Starting and growing a small business isn’t cheap, but Main Street can make it more affordable. Through revolving loan programs, grants, matching funds and other initiatives, Main Street organizations find valuable ways to invest in their local businesses. These funding sources fill gaps that financial institutions often miss and keep money circulating in the local economy. With Main Street money, small businesses can invest in property, recover from a disaster or bring a new idea to the community.
1. Buy a Commercial Property
Commercial rents have been on the rise for years, and large-scale, policy-based solutions have offered little to no progress for small businesses in competitive markets with unfavorable leases. One way to avoid rising commercial rents is to buy property. The Georgia Department of Community Affairs administers a revolving loan fund designed to encourage downtown revitalization and investment. Businesses can ask their municipality or local development authority, such as Valdosta Main Street, to apply for a loan of up to $250,000, which can then be used to purchase downtown real estate or fund new construction.
2. Renovate an Existing Property
Small businesses that already have a suitable commercial space can renovate or refurbish that space to better meet their business’s needs. Some of these programs seek to preserve the community’s historic character through façade renovation, while others allow business owners to alter the interior of their spaces. Some Main Street programs use revolving loan funds for this type of work, while others offer grants.
In Indiana, Seymour Main Street administers a Façade, Awning and Signage Grant Program, which provides grants to building owners or commercial tenants in the downtown district for very specific purposes. The program provides matching funds up to $5,000 (for a $10,000 project) for façade or alleyway renovations, up to $1,000 for a new awning and up to $500 for signage.
Meanwhile, Mitchell Main Street in South Dakota maintains a revolving loan fund for historic preservation in downtown. The program finances renovation projects by local businesses and property owners to make visible improvements to downtown buildings and maintain the historic character of the community. Mitchell Main Street has provided more than $210,000 in loans through this program.
3. Rebuild After a Natural Disaster
When disaster strikes, Main Street groups can help small businesses get back on their feet. Many Main Street programs provide dedicated funding opportunities in the wake of natural disasters, and some groups allow their existing loan programs to be used for such recovery activities. Either way, these funds help steady the local economy after a natural disaster by investing in local businesses.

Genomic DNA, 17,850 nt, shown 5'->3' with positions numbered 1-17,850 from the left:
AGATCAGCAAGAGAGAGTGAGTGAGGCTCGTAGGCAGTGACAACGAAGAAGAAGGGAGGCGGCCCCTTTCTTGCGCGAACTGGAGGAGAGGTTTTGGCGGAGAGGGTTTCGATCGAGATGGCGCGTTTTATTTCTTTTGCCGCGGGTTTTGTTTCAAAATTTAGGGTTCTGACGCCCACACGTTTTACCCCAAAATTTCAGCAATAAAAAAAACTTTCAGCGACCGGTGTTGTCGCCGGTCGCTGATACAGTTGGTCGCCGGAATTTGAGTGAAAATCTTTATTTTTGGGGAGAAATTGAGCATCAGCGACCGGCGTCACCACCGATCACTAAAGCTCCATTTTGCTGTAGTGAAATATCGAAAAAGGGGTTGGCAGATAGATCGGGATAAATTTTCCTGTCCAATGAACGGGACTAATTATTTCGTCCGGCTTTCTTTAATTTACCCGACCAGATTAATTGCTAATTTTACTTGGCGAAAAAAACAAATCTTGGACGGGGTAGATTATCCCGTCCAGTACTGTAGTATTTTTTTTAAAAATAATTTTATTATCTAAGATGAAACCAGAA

In Washington, Port Townsend Main Street offers Light at the End of the Tunnel (LENT) microloans to small businesses. LENT loans can be used to offset the financial impacts of an emergency. Priority under the program is given to small businesses that have suffered from a natural disaster or infrastructure failure.
4. Crowdfund a New Idea
Main Street groups don’t just connect small businesses to their money; they also provide opportunities for small businesses to access capital from other local stakeholders. For example, The Local Crowd Monadnock launched a crowdfunding platform to connect businesses in its New Hampshire community with funding from residents. Through the crowdfunding platform, small businesses can create a campaign that describes their proposed project and sets a goal for investment. Then, residents and fellow businesses can use the crowdfunding platform to donate money to the campaign. With crowdfunding, Main Street organizations introduce small businesses to a wider audience of donors and investors.
5. Host a Community Event
Community events are a popular way to bring people downtown. Residents and visitors come to Main Street for holiday parades, seasonal festivals and weekly farmers markets. Main Street programs often host these events, but Main Street Dodge City in Kansas takes a unique approach. In addition to its annual events, Main Street Dodge City provides grants for small businesses and groups of residents to host their own community events. Grants of up to $500 are available, and events must welcome a diverse audience, take place in the downtown district and meet other criteria.
Bottom line: where there is a will to succeed on Main Street, there is a way. Take advantage of existing programs and think outside the box for existing funding opportunities that help strengthen both your small business and Main Street as a whole.
Bill Brunelle is co-founder of Independent We Stand, a cause-marketing campaign sponsored by STIHL, Do it Best Corp., PPG Paints and Nationwide Marketing Group, which is dedicated to educating communities about the importance and strong economic benefits of supporting locally owned businesses. Independent We Stand inspires small business owners across the country to celebrate their locally owned status and help consumers understand the importance of supporting them. For more information, visit www.independentwestand.org. @IndWeStand, on Facebook, on YouTube.